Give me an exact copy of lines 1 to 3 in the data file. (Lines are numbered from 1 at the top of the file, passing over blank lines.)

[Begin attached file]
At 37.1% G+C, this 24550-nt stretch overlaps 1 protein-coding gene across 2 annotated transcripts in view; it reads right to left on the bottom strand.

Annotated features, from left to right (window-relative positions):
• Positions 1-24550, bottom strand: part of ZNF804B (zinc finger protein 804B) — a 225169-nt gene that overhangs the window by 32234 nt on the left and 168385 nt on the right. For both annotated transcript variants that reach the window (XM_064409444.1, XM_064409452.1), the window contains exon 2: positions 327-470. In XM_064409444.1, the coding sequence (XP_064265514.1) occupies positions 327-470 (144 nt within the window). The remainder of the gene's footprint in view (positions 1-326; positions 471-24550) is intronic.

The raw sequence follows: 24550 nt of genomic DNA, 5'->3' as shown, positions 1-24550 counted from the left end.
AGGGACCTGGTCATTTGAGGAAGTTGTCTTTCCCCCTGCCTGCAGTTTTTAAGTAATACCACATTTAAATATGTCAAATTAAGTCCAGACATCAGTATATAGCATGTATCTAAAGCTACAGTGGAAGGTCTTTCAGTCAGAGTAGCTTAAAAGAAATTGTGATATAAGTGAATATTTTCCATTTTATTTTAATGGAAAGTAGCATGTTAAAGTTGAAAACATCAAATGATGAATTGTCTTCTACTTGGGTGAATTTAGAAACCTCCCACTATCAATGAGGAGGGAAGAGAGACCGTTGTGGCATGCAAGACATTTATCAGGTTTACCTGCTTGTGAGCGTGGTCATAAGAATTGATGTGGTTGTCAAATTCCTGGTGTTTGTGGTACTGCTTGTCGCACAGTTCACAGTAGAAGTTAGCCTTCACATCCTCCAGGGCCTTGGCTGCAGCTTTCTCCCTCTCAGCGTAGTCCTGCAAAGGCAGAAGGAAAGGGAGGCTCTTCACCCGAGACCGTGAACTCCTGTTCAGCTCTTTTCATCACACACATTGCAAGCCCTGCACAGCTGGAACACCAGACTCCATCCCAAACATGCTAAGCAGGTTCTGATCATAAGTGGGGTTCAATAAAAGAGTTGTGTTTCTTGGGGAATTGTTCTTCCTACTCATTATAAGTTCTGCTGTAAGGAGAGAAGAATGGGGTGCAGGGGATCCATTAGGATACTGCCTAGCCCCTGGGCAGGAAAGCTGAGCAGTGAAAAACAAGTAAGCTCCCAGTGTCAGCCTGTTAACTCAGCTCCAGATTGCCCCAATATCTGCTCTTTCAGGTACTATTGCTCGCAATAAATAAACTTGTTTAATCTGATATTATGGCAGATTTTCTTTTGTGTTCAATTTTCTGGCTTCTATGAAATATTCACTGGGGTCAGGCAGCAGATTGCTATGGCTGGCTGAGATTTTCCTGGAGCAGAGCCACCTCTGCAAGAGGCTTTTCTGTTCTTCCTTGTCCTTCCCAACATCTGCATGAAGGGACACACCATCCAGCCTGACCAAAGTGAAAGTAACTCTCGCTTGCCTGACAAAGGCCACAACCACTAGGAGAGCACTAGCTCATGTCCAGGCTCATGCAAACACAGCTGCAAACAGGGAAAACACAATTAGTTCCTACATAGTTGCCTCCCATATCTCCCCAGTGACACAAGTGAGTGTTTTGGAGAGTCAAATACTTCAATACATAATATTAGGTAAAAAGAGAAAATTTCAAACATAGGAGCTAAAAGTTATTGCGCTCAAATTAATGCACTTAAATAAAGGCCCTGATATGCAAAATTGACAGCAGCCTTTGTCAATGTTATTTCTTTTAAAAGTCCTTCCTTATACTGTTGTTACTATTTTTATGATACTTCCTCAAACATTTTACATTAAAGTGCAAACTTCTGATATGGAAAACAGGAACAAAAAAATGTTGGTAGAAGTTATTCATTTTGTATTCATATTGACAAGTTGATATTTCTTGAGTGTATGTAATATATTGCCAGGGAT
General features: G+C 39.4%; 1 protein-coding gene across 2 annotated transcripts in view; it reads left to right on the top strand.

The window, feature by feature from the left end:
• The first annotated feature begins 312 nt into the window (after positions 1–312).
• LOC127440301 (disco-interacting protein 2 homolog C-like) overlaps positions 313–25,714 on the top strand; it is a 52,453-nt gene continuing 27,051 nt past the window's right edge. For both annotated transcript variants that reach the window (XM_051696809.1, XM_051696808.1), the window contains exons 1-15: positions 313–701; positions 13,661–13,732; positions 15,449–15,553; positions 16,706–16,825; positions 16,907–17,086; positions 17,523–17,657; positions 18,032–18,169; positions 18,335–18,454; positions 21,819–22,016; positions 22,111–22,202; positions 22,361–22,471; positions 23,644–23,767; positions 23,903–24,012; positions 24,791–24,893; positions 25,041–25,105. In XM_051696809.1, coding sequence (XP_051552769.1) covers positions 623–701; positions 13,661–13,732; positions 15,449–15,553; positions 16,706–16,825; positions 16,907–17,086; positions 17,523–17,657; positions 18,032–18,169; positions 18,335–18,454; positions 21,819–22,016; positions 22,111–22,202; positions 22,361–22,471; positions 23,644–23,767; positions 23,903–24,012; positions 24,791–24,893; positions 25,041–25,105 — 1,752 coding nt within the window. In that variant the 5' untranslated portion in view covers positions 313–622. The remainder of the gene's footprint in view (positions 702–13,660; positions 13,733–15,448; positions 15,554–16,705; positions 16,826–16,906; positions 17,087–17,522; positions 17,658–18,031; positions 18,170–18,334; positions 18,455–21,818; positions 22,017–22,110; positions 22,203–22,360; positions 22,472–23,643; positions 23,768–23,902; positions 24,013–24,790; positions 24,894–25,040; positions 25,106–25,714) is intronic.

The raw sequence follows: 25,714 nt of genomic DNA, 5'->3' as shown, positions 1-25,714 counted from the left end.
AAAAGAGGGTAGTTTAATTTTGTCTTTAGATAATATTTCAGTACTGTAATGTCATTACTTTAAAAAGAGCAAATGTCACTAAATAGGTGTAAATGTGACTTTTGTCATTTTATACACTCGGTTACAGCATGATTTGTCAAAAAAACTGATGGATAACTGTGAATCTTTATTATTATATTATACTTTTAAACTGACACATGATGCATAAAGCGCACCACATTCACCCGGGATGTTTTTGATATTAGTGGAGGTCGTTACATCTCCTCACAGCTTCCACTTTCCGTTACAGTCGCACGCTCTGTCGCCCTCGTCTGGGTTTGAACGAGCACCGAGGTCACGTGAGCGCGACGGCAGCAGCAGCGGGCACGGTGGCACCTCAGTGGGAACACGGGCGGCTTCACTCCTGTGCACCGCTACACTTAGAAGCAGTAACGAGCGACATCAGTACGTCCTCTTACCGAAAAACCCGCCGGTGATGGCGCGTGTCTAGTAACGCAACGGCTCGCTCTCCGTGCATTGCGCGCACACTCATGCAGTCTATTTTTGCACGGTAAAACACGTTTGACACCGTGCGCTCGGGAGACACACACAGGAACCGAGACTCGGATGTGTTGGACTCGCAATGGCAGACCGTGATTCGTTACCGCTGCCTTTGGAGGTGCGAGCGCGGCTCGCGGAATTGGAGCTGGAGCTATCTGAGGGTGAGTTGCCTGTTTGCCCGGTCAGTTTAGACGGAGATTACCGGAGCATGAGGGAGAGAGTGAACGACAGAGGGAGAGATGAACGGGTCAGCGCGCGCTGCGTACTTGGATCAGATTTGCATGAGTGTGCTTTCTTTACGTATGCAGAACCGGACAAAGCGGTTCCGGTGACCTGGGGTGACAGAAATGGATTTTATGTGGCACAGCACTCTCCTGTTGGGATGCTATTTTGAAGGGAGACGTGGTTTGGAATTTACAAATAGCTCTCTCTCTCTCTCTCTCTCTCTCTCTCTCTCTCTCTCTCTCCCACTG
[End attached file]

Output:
At 37.1% G+C, this 24550-nt stretch overlaps 1 protein-coding gene across 2 annotated transcripts in view; it reads right to left on the bottom strand.

Annotated features, from left to right (window-relative positions):
• Positions 1-24550, bottom strand: part of ZNF804B (zinc finger protein 804B) — a 225169-nt gene that overhangs the window by 32234 nt on the left and 168385 nt on the right. For both annotated transcript variants that reach the window (XM_064409444.1, XM_064409452.1), the window contains exon 2: positions 327-470. In XM_064409444.1, the coding sequence (XP_064265514.1) occupies positions 327-470 (144 nt within the window). The remainder of the gene's footprint in view (positions 1-326; positions 471-24550) is intronic.